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Transcript: The Beat with Ari Melber, 2/18/21

Guest: Clay Jenkins, Marq Claxton, Ron Kim, Libby Casey�


A deep humanitarian crisis continues to engulf Texas, as Texas Senator Ted Cruz flies to Cancun. Warnings about extremism within American authorities and law enforcement are examined. New York Assemblyman Ron Kim discusses the controversy surrounding Governor Andrew Cuomo`s actions on COVID-19 and nursing homes.



Hi, Ari.

ARI MELBER, MSNBC HOST: Hi, Nicolle. Appreciate your reporting. Thank you, as always. Good to see you.

WALLACE: Thanks, my friend.

MELBER: I do want to welcome everyone.

Thank you.

I want to welcome everyone to THE BEAT. I am Ari Melber.

And we begin with the new video tonight, Texas Senator Ted Cruz landing back in Houston coming from Cancun, Mexico. He left for a vacation in the middle of this deep humanitarian crisis engulfing his state and constituents. Right before he got on the plane, he basically blamed this poor decision that he made, an adult, he blamed it, apparently, on his kids.


SEN. TED CRUZ (R-TX): My daughters asked if they could take a trip with some friends, and Heidi and I agreed. So, I flew down with them last night, dropped them off here. And now I`m headed back to Texas and back continuing to work.


MELBER: Back to work in Texas.

As for the claims there, we have a fact-check coming up. Politically, civically, responsibility-wise, it`s a problem for Senator Cruz.

We begin with the reason it`s a problem, because so many people`s lives hang in the balance, Texas suffering this horrific crisis that we and so many journalists have been reporting on. The freezing weather has paralyzed huge swathes of the state. Hundreds of thousands of people remain in the dark as of this hour, which also means no heat, reports of now food shortages mounting, residents scrambling for basic shelter.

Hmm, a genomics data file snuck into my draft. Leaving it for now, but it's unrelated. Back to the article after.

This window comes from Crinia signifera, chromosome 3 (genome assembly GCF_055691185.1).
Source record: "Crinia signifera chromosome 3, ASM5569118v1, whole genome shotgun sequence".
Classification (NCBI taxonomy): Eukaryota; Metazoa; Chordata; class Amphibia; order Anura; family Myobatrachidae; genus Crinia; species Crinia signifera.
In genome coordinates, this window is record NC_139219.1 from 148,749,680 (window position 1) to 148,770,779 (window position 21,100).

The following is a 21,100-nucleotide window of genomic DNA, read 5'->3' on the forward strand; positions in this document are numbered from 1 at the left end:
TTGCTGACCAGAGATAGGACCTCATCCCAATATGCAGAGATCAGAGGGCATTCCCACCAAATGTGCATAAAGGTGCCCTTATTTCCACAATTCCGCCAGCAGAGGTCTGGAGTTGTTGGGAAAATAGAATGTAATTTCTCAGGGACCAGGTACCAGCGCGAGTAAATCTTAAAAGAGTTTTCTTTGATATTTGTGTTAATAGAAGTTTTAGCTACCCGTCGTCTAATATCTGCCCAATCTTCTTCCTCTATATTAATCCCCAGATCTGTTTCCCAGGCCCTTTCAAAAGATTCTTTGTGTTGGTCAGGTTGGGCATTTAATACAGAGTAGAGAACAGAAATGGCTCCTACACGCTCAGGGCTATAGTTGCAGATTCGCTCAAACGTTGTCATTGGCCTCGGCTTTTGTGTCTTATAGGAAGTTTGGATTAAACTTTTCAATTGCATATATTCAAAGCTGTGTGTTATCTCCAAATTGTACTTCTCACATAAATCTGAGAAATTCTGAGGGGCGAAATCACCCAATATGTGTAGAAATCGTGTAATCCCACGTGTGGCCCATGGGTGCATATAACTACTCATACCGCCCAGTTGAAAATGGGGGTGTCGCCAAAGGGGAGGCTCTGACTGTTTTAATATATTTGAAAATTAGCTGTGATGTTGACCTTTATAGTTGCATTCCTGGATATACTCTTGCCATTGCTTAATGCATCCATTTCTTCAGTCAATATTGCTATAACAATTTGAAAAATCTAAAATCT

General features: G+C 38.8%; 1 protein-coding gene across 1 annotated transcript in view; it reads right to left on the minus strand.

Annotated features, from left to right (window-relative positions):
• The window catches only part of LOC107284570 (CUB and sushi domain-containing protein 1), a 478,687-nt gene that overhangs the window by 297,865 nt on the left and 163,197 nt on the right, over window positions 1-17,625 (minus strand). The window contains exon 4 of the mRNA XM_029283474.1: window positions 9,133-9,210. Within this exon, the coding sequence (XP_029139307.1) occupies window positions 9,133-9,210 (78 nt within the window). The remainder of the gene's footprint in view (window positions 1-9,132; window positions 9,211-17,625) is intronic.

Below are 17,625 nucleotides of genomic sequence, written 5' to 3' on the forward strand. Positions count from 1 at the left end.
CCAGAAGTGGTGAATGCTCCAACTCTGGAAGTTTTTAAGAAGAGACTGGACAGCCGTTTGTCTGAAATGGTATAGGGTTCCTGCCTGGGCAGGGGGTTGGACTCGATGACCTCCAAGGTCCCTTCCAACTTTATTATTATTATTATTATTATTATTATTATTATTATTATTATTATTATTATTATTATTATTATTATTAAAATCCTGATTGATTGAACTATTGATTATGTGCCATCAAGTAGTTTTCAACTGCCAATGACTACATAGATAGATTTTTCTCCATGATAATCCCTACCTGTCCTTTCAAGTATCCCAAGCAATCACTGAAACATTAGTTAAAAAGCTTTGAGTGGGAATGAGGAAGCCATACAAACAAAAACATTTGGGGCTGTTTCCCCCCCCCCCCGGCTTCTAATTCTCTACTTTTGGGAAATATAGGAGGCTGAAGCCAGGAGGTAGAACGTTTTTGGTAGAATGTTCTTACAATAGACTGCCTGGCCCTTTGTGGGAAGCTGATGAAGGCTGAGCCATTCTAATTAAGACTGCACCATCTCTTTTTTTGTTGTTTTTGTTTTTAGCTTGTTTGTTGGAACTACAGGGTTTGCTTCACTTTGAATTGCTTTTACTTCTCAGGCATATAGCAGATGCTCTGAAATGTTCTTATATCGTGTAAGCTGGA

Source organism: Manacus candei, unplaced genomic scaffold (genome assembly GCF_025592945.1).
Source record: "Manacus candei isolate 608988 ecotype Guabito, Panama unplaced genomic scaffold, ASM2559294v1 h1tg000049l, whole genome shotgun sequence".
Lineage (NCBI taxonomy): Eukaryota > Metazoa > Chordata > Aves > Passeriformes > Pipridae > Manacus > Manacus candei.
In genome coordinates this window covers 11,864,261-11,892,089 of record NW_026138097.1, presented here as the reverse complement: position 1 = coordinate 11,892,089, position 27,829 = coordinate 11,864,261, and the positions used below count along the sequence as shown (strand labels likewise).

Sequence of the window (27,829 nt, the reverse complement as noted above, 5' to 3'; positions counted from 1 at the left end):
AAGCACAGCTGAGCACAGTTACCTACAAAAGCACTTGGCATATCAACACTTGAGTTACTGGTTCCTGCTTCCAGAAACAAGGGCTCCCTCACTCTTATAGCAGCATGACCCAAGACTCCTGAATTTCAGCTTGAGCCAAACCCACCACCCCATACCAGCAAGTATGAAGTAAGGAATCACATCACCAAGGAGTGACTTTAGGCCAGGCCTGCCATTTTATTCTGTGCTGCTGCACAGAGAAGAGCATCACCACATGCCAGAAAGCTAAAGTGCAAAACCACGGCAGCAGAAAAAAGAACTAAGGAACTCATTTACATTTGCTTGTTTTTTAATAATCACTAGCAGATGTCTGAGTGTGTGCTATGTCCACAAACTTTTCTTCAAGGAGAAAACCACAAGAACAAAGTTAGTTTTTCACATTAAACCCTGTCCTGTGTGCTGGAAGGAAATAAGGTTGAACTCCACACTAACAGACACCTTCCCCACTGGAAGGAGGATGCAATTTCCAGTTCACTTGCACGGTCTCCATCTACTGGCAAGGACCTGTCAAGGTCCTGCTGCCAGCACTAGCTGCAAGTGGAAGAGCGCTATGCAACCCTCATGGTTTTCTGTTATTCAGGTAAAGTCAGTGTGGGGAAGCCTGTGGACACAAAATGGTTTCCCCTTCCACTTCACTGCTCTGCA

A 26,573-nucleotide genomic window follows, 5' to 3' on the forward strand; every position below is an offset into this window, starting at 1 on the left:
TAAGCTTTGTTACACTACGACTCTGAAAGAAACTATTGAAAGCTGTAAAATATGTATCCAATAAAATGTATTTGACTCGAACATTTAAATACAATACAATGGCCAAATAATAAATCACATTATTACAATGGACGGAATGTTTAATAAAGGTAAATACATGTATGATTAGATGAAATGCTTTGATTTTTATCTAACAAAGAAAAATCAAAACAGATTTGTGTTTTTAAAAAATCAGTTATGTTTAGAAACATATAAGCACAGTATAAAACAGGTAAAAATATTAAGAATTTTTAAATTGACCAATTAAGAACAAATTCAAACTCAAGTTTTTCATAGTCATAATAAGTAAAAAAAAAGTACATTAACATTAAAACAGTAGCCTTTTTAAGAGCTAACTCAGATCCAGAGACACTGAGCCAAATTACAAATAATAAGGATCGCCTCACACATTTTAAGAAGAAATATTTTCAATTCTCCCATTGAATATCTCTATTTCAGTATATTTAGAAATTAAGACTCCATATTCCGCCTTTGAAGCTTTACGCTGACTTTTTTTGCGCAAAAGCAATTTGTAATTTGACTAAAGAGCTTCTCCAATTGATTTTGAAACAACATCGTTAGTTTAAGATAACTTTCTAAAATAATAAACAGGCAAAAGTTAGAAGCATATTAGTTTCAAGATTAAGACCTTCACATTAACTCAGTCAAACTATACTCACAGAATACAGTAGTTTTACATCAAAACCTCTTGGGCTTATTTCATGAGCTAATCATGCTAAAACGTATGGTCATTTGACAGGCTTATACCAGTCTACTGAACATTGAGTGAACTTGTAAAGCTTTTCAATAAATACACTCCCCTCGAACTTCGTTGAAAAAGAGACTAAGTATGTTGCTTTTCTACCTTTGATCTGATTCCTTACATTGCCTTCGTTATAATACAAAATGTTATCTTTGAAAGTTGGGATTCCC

The storm has already taken 21 lives, including a man who died from monoxide poisoning as he slept with his pregnant wife and 4-year-old son because he was using a gas generator inside the house for warmth. It`s one of several tragic stories that put of course, the human toll, the human face on all of these problems.

Hospitals there also flooded with over 300 carbon monoxide cases. People are cold. They`re worried about the problems that come and the risks that comes with being too cold for too long. But some are understandably in situations where they end up doing what experts say are dangerous things to try to forestall that, to try to keep warm.

Twelve million residents have disruptions of some sort with water supply. Millions are boiling tap water before drinking it. Days of record low temperatures have also damaged the Texas infrastructure, leading to burst pipes frozen wells, treatment plants on backup power. Hospitals have major flood damage and pipes burst. They are not immune, of course, to these problems even as they give care.

We can show you people lining up -- let`s take a look at this -- at a public spigot, because they -- we will take this in full here -- I want everyone to see what people are doing. These are people going to the spigot here to try to get clean water at home.